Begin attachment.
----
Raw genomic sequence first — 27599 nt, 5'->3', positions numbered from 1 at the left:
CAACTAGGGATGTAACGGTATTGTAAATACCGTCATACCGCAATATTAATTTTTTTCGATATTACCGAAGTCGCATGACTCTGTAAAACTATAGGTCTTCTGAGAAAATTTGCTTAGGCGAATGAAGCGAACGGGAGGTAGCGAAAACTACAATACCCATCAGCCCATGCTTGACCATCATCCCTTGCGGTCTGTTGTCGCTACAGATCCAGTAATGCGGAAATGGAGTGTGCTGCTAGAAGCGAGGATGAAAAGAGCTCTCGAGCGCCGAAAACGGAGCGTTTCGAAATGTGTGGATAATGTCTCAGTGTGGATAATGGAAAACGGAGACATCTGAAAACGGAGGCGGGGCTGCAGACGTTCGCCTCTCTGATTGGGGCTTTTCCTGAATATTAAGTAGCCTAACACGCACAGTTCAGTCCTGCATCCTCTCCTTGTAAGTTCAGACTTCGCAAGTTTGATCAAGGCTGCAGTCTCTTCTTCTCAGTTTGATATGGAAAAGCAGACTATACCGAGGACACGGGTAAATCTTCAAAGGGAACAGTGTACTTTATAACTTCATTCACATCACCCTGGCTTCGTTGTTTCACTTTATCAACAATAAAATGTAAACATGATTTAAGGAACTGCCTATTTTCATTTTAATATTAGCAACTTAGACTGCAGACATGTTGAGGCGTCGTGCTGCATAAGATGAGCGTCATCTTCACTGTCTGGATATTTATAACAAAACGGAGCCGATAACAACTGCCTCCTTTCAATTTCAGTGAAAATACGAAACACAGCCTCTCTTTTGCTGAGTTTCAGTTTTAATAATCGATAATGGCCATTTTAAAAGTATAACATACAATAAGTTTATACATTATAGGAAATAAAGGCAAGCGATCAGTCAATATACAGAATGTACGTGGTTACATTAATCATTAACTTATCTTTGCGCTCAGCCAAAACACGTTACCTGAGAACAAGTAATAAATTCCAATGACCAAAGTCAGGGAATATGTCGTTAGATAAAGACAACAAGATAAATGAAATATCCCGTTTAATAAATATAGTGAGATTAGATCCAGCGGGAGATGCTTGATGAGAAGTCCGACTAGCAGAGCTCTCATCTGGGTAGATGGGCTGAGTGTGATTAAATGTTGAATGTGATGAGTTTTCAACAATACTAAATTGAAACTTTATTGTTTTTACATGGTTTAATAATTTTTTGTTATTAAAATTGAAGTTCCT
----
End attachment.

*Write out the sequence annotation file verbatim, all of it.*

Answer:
Raw genomic sequence first — 27599 nt, 5'->3', positions numbered from 1 at the left:
CAACTAGGGATGTAACGGTATTGTAAATACCGTCATACCGCAATATTAATTTTTTTCGATATTACCGAAGTCGCATGACTCTGTAAAACTATAGGTCTTCTGAGAAAATTTGCTTAGGCGAATGAAGCGAACGGGAGGTAGCGAAAACTACAATACCCATCAGCCCATGCTTGACCATCATCCCTTGCGGTCTGTTGTCGCTACAGATCCAGTAATGCGGAAATGGAGTGTGCTGCTAGAAGCGAGGATGAAAAGAGCTCTCGAGCGCCGAAAACGGAGCGTTTCGAAATGTGTGGATAATGTCTCAGTGTGGATAATGGAAAACGGAGACATCTGAAAACGGAGGCGGGGCTGCAGACGTTCGCCTCTCTGATTGGGGCTTTTCCTGAATATTAAGTAGCCTAACACGCACAGTTCAGTCCTGCATCCTCTCCTTGTAAGTTCAGACTTCGCAAGTTTGATCAAGGCTGCAGTCTCTTCTTCTCAGTTTGATATGGAAAAGCAGACTATACCGAGGACACGGGTAAATCTTCAAAGGGAACAGTGTACTTTATAACTTCATTCACATCACCCTGGCTTCGTTGTTTCACTTTATCAACAATAAAATGTAAACATGATTTAAGGAACTGCCTATTTTCATTTTAATATTAGCAACTTAGACTGCAGACATGTTGAGGCGTCGTGCTGCATAAGATGAGCGTCATCTTCACTGTCTGGATATTTATAACAAAACGGAGCCGATAACAACTGCCTCCTTTCAATTTCAGTGAAAATACGAAACACAGCCTCTCTTTTGCTGAGTTTCAGTTTTAATAATCGATAATGGCCATTTTAAAAGTATAACATACAATAAGTTTATACATTATAGGAAATAAAGGCAAGCGATCAGTCAATATACAGAATGTACGTGGTTACATTAATCATTAACTTATCTTTGCGCTCAGCCAAAACACGTTACCTGAGAACAAGTAATAAATTCCAATGACCAAAGTCAGGGAATATGTCGTTAGATAAAGACAACAAGATAAATGAAATATCCCGTTTAATAAATATAGTGAGATTAGATCCAGCGGGAGATGCTTGATGAGAAGTCCGACTAGCAGAGCTCTCATCTGGGTAGATGGGCTGAGTGTGATTAAATGTTGAATGTGATGAGTTTTCAACAATACTAAATTGAAACTTTATTGTTTTTACATGGTTTAATAATTTTTTGTTATTAAAATTGAAGTTCCT